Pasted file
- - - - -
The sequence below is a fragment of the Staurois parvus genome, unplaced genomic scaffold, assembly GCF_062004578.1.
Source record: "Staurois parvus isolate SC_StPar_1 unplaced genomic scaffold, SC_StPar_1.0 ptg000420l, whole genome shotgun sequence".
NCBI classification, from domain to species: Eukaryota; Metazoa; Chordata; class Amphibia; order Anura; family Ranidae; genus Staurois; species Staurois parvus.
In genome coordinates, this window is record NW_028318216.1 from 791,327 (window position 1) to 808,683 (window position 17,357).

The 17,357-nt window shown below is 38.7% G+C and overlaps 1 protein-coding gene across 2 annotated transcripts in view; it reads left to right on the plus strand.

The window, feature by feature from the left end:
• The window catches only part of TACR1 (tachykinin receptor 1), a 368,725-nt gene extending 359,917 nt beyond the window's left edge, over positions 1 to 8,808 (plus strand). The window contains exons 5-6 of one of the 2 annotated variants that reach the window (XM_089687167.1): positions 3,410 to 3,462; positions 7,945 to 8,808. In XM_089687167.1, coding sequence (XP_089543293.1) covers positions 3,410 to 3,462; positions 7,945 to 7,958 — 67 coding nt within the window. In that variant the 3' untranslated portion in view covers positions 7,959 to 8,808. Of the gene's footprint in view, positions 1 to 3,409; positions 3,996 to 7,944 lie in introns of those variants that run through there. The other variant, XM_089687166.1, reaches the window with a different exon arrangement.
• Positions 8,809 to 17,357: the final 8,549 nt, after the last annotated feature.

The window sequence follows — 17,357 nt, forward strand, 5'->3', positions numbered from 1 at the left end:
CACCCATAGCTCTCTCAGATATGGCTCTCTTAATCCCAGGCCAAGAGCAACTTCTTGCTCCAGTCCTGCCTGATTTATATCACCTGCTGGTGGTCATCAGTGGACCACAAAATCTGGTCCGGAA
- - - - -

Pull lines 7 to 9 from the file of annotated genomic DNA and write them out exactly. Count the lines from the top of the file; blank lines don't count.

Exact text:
• The window catches only part of TACR1 (tachykinin receptor 1), a 368,725-nt gene extending 359,917 nt beyond the window's left edge, over positions 1 to 8,808 (plus strand). The window contains exons 5-6 of one of the 2 annotated variants that reach the window (XM_089687167.1): positions 3,410 to 3,462; positions 7,945 to 8,808. In XM_089687167.1, coding sequence (XP_089543293.1) covers positions 3,410 to 3,462; positions 7,945 to 7,958 — 67 coding nt within the window. In that variant the 3' untranslated portion in view covers positions 7,959 to 8,808. Of the gene's footprint in view, positions 1 to 3,409; positions 3,996 to 7,944 lie in introns of those variants that run through there. The other variant, XM_089687166.1, reaches the window with a different exon arrangement.
• Positions 8,809 to 17,357: the final 8,549 nt, after the last annotated feature.

The window sequence follows — 17,357 nt, forward strand, 5'->3', positions numbered from 1 at the left end: